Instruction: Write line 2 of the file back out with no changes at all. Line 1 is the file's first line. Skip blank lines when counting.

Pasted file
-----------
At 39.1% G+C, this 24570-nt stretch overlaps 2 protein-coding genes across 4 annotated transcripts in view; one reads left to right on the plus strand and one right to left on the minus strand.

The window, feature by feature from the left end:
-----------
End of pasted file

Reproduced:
The window, feature by feature from the left end: